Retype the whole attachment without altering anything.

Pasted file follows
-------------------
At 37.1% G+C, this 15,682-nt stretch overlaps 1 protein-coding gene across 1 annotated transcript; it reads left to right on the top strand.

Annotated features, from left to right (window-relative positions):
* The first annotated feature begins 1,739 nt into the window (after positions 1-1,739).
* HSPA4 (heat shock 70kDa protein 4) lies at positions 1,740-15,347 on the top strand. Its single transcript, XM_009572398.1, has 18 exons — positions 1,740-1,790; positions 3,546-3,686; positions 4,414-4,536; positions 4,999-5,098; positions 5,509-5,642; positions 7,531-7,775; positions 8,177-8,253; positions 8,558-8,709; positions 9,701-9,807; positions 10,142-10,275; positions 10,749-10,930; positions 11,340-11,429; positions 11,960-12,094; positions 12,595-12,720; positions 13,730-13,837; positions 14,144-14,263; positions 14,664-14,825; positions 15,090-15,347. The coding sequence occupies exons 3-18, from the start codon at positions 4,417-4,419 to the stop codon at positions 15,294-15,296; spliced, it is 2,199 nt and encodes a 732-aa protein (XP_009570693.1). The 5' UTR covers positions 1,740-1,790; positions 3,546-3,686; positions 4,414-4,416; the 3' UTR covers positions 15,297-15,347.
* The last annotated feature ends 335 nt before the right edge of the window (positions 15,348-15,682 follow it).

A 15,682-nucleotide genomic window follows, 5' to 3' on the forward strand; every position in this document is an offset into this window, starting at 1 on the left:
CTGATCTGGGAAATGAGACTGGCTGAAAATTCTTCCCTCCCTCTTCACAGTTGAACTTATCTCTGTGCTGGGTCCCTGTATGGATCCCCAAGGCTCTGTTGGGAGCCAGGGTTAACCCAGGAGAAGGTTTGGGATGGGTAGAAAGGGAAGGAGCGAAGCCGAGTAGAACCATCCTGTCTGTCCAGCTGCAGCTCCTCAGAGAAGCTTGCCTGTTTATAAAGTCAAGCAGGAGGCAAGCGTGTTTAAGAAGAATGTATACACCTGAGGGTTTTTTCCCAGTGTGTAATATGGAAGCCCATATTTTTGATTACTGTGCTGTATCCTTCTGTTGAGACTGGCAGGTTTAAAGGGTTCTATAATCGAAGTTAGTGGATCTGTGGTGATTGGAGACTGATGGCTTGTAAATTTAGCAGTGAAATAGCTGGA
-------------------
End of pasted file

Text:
At 37.1% G+C, this 15,682-nt stretch overlaps 1 protein-coding gene across 1 annotated transcript; it reads left to right on the top strand.

Annotated features, from left to right (window-relative positions):
* The first annotated feature begins 1,739 nt into the window (after positions 1-1,739).
* HSPA4 (heat shock 70kDa protein 4) lies at positions 1,740-15,347 on the top strand. Its single transcript, XM_009572398.1, has 18 exons — positions 1,740-1,790; positions 3,546-3,686; positions 4,414-4,536; positions 4,999-5,098; positions 5,509-5,642; positions 7,531-7,775; positions 8,177-8,253; positions 8,558-8,709; positions 9,701-9,807; positions 10,142-10,275; positions 10,749-10,930; positions 11,340-11,429; positions 11,960-12,094; positions 12,595-12,720; positions 13,730-13,837; positions 14,144-14,263; positions 14,664-14,825; positions 15,090-15,347. The coding sequence occupies exons 3-18, from the start codon at positions 4,417-4,419 to the stop codon at positions 15,294-15,296; spliced, it is 2,199 nt and encodes a 732-aa protein (XP_009570693.1). The 5' UTR covers positions 1,740-1,790; positions 3,546-3,686; positions 4,414-4,416; the 3' UTR covers positions 15,297-15,347.
* The last annotated feature ends 335 nt before the right edge of the window (positions 15,348-15,682 follow it).

A 15,682-nucleotide genomic window follows, 5' to 3' on the forward strand; every position in this document is an offset into this window, starting at 1 on the left:
CTGATCTGGGAAATGAGACTGGCTGAAAATTCTTCCCTCCCTCTTCACAGTTGAACTTATCTCTGTGCTGGGTCCCTGTATGGATCCCCAAGGCTCTGTTGGGAGCCAGGGTTAACCCAGGAGAAGGTTTGGGATGGGTAGAAAGGGAAGGAGCGAAGCCGAGTAGAACCATCCTGTCTGTCCAGCTGCAGCTCCTCAGAGAAGCTTGCCTGTTTATAAAGTCAAGCAGGAGGCAAGCGTGTTTAAGAAGAATGTATACACCTGAGGGTTTTTTCCCAGTGTGTAATATGGAAGCCCATATTTTTGATTACTGTGCTGTATCCTTCTGTTGAGACTGGCAGGTTTAAAGGGTTCTATAATCGAAGTTAGTGGATCTGTGGTGATTGGAGACTGATGGCTTGTAAATTTAGCAGTGAAATAGCTGGA